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08.01.2018 | Ausgabe 7/2018

Surgical Endoscopy 7/2018

Update regarding the society of American Gastrointestinal and Endoscopic Surgeons (SAGES) grant distribution and impact on recipient’s academic career

Zeitschrift:
Surgical Endoscopy > Ausgabe 7/2018
Autoren:
Christopher DuCoin, Rebecca P. Petersen, David Urbach, Rajesh Aggarwal, Atul K. Madan, Aurora D. Pryor
Wichtige Hinweise

Electronic supplementary material

The online version of this article (https://​doi.​org/​10.​1007/​s00464-017-6014-y) contains supplementary material, which is available to authorized users.

Abstract

Background

Small seed grants strongly impact academic careers, result in future funding, and lead to increased involvement in surgical societies. We hypothesize that, in accordance with the SAGES Research and Career Development committee mission, there has been a shift in grant support from senior faculty to residents and junior faculty. We hypothesize that these junior physician-researchers are subsequently remaining involved with SAGES and advancing within their academic institutions.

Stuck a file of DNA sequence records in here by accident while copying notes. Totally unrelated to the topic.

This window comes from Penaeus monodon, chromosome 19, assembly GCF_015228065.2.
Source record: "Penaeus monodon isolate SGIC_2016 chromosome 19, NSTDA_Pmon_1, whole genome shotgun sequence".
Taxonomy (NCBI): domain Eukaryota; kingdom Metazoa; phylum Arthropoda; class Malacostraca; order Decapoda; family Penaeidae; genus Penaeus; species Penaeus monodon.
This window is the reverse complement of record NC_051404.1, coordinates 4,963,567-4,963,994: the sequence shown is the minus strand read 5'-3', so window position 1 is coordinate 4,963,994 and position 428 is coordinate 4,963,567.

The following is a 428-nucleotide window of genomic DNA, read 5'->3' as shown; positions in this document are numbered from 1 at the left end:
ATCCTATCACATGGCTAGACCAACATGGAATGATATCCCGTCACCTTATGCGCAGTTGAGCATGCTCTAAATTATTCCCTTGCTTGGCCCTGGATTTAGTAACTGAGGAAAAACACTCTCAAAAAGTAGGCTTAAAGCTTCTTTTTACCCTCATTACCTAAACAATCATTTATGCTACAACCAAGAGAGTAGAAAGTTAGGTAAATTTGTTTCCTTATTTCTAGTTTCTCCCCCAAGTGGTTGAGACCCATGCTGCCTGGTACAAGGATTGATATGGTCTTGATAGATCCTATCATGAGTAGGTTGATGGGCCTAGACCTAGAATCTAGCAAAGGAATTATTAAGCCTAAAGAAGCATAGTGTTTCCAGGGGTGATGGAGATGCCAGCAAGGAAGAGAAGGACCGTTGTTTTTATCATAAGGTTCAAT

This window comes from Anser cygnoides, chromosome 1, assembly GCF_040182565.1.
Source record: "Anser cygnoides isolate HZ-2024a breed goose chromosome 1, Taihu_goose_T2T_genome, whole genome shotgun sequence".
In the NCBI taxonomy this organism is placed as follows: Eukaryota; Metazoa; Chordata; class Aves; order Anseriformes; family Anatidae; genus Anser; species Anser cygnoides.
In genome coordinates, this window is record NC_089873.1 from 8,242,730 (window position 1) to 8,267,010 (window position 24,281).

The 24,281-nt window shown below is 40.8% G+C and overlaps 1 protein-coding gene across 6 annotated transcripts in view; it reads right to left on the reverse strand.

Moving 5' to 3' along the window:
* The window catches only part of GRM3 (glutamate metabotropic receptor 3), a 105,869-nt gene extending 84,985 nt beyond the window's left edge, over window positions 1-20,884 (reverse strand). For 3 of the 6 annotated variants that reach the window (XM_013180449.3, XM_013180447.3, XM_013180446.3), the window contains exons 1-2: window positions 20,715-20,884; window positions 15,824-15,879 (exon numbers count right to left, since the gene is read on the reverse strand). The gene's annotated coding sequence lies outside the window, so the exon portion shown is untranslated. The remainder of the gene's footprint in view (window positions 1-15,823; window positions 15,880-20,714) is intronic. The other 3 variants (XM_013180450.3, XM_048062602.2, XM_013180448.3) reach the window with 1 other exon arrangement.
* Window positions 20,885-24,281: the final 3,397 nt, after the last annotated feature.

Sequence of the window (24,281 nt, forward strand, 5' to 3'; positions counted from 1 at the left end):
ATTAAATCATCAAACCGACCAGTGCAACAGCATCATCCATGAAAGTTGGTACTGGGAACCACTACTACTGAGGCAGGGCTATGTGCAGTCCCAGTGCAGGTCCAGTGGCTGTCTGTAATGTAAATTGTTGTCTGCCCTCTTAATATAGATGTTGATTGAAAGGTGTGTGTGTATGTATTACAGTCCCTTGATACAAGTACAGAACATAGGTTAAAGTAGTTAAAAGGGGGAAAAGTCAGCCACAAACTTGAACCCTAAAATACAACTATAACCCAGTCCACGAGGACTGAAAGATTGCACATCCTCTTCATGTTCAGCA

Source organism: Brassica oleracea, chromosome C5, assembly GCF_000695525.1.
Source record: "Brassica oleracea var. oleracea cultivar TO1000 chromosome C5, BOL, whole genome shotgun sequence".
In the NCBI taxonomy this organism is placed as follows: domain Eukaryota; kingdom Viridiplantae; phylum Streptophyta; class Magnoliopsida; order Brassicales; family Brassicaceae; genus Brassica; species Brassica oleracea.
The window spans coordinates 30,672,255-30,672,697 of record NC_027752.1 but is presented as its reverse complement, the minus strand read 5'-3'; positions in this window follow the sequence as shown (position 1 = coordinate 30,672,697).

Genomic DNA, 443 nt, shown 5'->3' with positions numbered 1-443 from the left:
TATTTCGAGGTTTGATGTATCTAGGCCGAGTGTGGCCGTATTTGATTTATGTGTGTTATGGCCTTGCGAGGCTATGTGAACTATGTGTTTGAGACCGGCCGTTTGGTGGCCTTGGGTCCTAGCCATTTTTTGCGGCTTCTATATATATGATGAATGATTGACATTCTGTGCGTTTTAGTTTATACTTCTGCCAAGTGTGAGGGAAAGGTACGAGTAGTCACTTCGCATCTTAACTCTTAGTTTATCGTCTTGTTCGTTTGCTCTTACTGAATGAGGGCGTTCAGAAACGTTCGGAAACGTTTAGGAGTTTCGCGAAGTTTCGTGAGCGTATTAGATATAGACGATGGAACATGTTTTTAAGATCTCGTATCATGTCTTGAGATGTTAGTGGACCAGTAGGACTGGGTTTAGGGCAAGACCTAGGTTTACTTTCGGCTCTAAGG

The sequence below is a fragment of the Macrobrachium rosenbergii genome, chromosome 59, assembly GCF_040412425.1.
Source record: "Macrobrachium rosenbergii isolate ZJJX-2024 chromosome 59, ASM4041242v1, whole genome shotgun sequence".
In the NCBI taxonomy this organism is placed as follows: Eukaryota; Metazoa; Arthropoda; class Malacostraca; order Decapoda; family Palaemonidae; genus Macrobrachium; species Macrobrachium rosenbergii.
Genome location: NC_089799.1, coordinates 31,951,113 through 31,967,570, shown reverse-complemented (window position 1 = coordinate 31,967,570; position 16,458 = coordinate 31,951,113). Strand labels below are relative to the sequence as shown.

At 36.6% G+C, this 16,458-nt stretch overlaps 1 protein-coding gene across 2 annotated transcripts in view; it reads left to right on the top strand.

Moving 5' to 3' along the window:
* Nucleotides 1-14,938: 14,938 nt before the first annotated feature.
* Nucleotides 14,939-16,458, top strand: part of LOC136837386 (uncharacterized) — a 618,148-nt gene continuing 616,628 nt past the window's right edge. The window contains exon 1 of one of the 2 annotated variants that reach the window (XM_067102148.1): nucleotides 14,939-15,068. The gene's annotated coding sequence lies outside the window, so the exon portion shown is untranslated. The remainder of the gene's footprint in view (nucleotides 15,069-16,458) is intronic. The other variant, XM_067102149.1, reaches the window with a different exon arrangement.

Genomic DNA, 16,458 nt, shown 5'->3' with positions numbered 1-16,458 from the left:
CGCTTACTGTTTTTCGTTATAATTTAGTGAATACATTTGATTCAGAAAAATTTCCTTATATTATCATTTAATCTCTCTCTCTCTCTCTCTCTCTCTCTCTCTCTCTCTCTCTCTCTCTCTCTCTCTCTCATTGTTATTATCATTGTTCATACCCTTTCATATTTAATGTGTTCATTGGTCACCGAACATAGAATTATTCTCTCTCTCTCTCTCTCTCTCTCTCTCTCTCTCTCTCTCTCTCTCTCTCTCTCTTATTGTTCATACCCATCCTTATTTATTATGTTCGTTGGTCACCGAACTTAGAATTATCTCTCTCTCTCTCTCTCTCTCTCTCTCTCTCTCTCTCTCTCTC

Methods

All current and previous SAGES grant recipients were surveyed through Survey Monkey™. Questions included current academic status and status at time of grant, ensuing funding, publication and presentation of grant, and impact on career. Results were verified through a Medline query. SAGES database was examined for involvement within the society. Respondent data were compared to 2009 data.

Results

One hundred and ninety four grants were awarded to 167 recipients. Of those, 75 investigators responded for a response rate 44.9%. 32% were trainees, 43% assistant professors, 16% associate professors, 3% full professors, 3% professors with tenure, and 3% in private practice. This is a shift from 2009 data with a considerable increase in funding of trainees by 19% and assistant professors by 10% and a decrease in funding of associate professors by 5% and professors by 10%. 41% of responders who were awarded the grant as assistant or associate professors had advanced to full professor and 99% were currently in academic medicine. Eighty-two percent indicated that they had completed their project and 93% believed that the award helped their career. All responders remained active in SAGES.

Conclusion

SAGES has chosen to reallocate an increased percentage of grant money to more junior faculty members and residents. It appears that these grants may play a role in keeping recipients interested in the academic surgical realm and involved in the society while simultaneously helping them advance in faculty rank.

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